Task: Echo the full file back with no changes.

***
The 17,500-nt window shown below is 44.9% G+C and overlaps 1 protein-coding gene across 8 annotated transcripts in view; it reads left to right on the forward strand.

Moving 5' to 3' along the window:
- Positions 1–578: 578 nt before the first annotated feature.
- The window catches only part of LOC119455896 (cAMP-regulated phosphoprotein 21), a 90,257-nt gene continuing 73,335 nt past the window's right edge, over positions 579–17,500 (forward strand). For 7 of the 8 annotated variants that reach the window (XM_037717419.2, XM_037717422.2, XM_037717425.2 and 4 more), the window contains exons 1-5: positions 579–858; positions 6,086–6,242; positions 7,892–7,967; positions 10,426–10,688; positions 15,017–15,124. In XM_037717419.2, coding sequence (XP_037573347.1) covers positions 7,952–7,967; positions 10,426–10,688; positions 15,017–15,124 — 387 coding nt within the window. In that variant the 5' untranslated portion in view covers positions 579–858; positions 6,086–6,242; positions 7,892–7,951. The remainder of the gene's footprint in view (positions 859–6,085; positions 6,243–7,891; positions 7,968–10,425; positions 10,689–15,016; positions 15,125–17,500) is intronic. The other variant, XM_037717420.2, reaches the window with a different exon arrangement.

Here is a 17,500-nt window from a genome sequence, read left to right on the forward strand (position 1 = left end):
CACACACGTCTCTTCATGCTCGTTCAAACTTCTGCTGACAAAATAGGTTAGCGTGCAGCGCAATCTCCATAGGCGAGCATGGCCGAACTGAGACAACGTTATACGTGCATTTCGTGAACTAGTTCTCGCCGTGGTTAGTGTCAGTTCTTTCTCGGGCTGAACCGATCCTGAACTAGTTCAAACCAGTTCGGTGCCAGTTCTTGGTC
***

The 17,500-nt window shown below is 44.9% G+C and overlaps 1 protein-coding gene across 8 annotated transcripts in view; it reads left to right on the forward strand.

Moving 5' to 3' along the window:
- Positions 1–578: 578 nt before the first annotated feature.
- The window catches only part of LOC119455896 (cAMP-regulated phosphoprotein 21), a 90,257-nt gene continuing 73,335 nt past the window's right edge, over positions 579–17,500 (forward strand). For 7 of the 8 annotated variants that reach the window (XM_037717419.2, XM_037717422.2, XM_037717425.2 and 4 more), the window contains exons 1-5: positions 579–858; positions 6,086–6,242; positions 7,892–7,967; positions 10,426–10,688; positions 15,017–15,124. In XM_037717419.2, coding sequence (XP_037573347.1) covers positions 7,952–7,967; positions 10,426–10,688; positions 15,017–15,124 — 387 coding nt within the window. In that variant the 5' untranslated portion in view covers positions 579–858; positions 6,086–6,242; positions 7,892–7,951. The remainder of the gene's footprint in view (positions 859–6,085; positions 6,243–7,891; positions 7,968–10,425; positions 10,689–15,016; positions 15,125–17,500) is intronic. The other variant, XM_037717420.2, reaches the window with a different exon arrangement.

Here is a 17,500-nt window from a genome sequence, read left to right on the forward strand (position 1 = left end):
CACACACGTCTCTTCATGCTCGTTCAAACTTCTGCTGACAAAATAGGTTAGCGTGCAGCGCAATCTCCATAGGCGAGCATGGCCGAACTGAGACAACGTTATACGTGCATTTCGTGAACTAGTTCTCGCCGTGGTTAGTGTCAGTTCTTTCTCGGGCTGAACCGATCCTGAACTAGTTCAAACCAGTTCGGTGCCAGTTCTTGGTC